I could write a book on all of the things I learned in college, about both myself and the world. Unfortunately, I don’t have the time and the Collegian doesn’t have the space, but here are the four most important lessons that I learned in my three years at UMass.
Partying actually isn’t that cool
I did my fair share of partying as an undergraduate, even though I was never one of those people who could get hammered three nights a week. I love singing along to Bon Jovi in a packed bar. I’ve had some of the best moments of my life playing pong beside my buddies in a random house, and drinking pitcher after pitcher with friends at McMurphy’s, laughing the night away.
Partying is fun. But I’ve realized that, at the end of the day, it won’t change your life. Everything we look for in drinking – the laughter, the confidence, the romance and the sense of belonging – can be found elsewhere in higher quality. There is just as much community on the 18th floor of the library during finals week as students silently struggle together as there is on the dance floor of Monkey Bar. You don’t need to be drunk to act stupid around real friends. You won’t find the love of your life in the back of a bar, and you won’t find yourself at the bottom of a bottle.
Work is important
Throughout college, I scooped popcorn and ice cream, edited for the Collegian, vacuumed the Fine Arts Center and washed dishes at Berk. In the Collegian offices, I worked with journalists whose commitment to public service was unmatched, dedicated people who would spend all night in the office just to make sure an important story was printed in tomorrow’s paper. In the Berk dish room, I watched everyone – from students to middle-aged moms to my bow-tie wearing boss – strive every day to make an honest living. I’ve come to understand that it doesn’t matter what you do in life – it’s how you do it. The woman cleaning the dorm bathrooms on a Saturday morning is just as respectable as the Ivy League-educated professor, and each has just as much purpose so long as they work hard every day to provide for their families.
Family is everything
This is a cliché I’ve always acknowledged, but never really truly understood until my final two years at college. This truth revealed itself to me slowly: as I entered my first bar with my twin sister by my side, when I heard about my little brother lettering in cross country and track, with every encouraging text, email and call from my parents.
I began to understand that my parents were more than just my current fans – they’d been my No. 1 supporters forever. Had they not put a copy of “Harry Potter” in my hands 15 years ago I probably never would have developed a love for reading and writing. I would not be where I am today had my dad not worked hours and hours of overtime, had my mom not worked full-time in addition to driving me to soccer practice and local libraries and anything else I wanted to try.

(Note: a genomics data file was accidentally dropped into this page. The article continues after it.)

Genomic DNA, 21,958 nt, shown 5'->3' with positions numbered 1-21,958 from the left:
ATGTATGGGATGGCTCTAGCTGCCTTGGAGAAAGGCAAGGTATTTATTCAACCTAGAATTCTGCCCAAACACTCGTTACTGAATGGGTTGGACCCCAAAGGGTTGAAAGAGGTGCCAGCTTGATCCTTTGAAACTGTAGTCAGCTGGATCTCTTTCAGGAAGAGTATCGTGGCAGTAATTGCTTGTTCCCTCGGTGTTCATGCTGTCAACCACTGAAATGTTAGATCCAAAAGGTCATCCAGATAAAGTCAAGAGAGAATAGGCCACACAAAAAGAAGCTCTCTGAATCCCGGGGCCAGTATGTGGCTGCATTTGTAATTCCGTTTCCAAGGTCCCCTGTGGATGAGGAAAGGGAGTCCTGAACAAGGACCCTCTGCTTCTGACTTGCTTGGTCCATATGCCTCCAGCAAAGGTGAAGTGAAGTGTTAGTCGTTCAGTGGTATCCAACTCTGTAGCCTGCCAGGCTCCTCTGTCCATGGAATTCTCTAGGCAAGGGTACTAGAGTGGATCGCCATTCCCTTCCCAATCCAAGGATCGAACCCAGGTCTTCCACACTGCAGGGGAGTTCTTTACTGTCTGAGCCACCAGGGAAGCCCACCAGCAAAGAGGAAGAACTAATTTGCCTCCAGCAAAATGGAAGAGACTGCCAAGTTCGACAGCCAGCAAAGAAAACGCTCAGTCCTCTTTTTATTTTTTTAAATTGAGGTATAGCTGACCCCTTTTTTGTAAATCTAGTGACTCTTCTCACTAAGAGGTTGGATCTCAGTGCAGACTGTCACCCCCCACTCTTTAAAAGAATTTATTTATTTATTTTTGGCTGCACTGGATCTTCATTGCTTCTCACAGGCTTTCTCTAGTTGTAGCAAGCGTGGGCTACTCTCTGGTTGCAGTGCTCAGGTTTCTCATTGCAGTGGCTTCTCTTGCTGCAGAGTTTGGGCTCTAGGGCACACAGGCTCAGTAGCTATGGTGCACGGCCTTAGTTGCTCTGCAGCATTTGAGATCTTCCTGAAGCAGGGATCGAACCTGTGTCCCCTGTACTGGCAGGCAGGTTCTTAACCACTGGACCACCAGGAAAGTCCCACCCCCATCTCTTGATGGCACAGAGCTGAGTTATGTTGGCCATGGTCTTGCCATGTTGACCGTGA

Only now, as a 22-year-old man, do I understand that before I could even speak my parents were devoted to me, doing all they could to ensure that I would grow up to live a good life. Even though the future frightens me, I know I will always have a place at the dinner table with my family, and that’s how I know I’ll be okay.
There’s always a light on somewhere
The past couple of months I’ve spent a lot of time thinking about all that I’m going to miss about UMass: the shining library and Southwest towers at night; the humid halls of Bartlett and the cool classrooms of the ILC; long nights in the Collegian offices and longer nights in the Berk dish room, blasting my playlist to stay awake. I’m going to miss cramming into Antonio’s at 1 a.m. for a dollar slice of cheese pizza. I’m going to miss sitting in the library as the sun sets, watching the sky turn orange and the mountains go dark. I’m going to miss having friends a five-minute walk away. Most of all, I’m going to miss the community, being part of something bigger than myself, something that has changed, is changing and will continue to change the world. Even during the nights when I was walking back to my room at 3 a.m., tired and stressed, I could always see lights on in the towers of Southwest, lights that reminded me I wasn’t alone, that we were all in this together, discovering ourselves.
A lot of people have been asking me what I plan to do when I graduate. I always tell them that since my degrees are in English and communications, I’ll probably scoop popcorn for the rest of my life. But I don’t believe that for a second. I’m leaving UMass with two degrees and student loans, but my experience here has left me with something far more impactful than either of those things: it has left me with a sense of empowerment and humility, a hunger to take on the world and a desire to understand it better. Say what you want about the cost of college, but that is priceless.
Steven Gillard was an assistant Opinion & Editorial editor and columnist. He can be reached at [email protected]